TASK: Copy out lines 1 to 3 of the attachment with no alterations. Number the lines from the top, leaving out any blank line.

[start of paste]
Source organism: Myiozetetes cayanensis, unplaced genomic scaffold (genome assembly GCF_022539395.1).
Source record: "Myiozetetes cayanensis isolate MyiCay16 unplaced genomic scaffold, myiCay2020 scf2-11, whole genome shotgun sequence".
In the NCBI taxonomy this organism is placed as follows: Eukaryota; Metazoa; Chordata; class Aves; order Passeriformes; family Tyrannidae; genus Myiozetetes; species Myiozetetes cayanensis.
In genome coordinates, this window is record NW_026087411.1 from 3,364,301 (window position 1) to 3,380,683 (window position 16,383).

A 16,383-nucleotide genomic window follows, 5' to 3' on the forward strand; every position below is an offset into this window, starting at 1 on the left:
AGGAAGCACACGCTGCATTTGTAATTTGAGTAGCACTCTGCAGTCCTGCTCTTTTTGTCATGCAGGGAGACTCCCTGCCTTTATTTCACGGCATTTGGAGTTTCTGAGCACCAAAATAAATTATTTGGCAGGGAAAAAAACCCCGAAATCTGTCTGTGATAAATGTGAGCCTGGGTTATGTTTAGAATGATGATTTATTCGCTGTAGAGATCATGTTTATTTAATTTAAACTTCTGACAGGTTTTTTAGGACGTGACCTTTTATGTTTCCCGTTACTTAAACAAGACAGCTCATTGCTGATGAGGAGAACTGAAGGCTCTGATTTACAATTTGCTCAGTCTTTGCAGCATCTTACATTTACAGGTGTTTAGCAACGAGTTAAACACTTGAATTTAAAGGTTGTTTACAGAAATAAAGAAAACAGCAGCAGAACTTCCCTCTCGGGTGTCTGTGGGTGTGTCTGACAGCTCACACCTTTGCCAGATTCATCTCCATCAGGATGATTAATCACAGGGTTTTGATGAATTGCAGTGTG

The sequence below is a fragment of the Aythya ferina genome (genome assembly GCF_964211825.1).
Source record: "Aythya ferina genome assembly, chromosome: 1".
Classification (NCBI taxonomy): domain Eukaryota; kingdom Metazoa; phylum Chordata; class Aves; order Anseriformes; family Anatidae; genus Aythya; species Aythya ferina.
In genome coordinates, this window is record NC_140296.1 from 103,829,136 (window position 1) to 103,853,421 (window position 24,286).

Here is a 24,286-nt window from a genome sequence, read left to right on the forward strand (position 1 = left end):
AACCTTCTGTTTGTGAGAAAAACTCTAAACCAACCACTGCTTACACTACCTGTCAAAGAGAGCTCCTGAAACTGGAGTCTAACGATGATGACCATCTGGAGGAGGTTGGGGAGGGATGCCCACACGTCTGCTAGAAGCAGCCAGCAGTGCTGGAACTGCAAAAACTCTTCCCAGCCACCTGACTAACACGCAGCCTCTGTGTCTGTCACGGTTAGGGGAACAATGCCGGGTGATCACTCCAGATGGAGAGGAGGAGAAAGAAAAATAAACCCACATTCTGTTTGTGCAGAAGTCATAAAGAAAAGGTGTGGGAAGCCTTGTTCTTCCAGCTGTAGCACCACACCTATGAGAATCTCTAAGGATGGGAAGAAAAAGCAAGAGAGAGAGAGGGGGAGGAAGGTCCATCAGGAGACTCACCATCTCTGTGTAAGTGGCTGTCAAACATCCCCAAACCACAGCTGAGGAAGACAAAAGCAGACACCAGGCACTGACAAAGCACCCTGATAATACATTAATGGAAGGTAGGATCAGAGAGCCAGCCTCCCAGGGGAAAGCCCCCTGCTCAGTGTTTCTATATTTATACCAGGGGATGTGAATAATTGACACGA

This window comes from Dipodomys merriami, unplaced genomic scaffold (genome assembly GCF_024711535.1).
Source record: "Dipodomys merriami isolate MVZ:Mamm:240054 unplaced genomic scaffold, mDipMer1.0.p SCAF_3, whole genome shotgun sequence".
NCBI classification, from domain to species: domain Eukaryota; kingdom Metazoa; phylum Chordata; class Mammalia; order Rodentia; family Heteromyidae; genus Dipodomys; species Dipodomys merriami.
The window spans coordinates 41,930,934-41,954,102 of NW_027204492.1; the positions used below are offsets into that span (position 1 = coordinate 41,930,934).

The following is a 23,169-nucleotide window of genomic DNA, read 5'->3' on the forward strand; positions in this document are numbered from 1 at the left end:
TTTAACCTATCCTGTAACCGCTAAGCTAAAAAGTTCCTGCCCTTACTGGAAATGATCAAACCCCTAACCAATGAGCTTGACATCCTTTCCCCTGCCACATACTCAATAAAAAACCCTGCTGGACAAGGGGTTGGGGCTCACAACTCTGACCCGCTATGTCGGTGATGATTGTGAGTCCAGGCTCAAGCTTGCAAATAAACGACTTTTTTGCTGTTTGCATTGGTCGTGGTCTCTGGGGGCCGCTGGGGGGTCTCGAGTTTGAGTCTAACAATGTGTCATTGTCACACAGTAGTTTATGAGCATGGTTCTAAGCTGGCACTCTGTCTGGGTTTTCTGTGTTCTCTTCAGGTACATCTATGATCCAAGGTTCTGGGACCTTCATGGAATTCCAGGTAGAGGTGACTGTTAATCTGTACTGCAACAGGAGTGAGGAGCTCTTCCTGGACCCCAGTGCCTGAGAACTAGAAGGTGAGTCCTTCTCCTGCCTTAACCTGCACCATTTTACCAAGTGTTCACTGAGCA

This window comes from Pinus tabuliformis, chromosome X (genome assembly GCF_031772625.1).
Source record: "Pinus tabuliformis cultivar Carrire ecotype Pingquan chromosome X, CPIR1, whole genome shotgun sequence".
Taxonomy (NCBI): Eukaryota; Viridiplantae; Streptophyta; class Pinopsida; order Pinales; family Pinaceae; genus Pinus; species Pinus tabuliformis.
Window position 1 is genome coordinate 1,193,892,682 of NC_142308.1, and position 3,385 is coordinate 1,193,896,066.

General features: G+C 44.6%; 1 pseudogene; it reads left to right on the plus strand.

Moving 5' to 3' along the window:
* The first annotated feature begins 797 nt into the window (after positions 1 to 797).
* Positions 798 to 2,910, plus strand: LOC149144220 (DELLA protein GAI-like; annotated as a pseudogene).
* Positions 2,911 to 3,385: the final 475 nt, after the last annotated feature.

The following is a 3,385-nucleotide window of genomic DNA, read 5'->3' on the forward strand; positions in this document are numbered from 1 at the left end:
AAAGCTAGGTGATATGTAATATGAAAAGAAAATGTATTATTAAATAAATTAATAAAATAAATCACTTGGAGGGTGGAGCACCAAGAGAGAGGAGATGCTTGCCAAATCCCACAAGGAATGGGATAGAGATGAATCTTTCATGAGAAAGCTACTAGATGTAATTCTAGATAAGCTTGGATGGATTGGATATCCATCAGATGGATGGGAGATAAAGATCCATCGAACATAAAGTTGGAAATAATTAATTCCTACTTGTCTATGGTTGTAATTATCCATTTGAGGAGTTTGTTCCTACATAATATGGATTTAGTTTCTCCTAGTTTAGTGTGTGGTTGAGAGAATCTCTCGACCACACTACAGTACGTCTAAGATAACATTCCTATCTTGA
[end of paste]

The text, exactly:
Source organism: Myiozetetes cayanensis, unplaced genomic scaffold (genome assembly GCF_022539395.1).
Source record: "Myiozetetes cayanensis isolate MyiCay16 unplaced genomic scaffold, myiCay2020 scf2-11, whole genome shotgun sequence".
In the NCBI taxonomy this organism is placed as follows: Eukaryota; Metazoa; Chordata; class Aves; order Passeriformes; family Tyrannidae; genus Myiozetetes; species Myiozetetes cayanensis.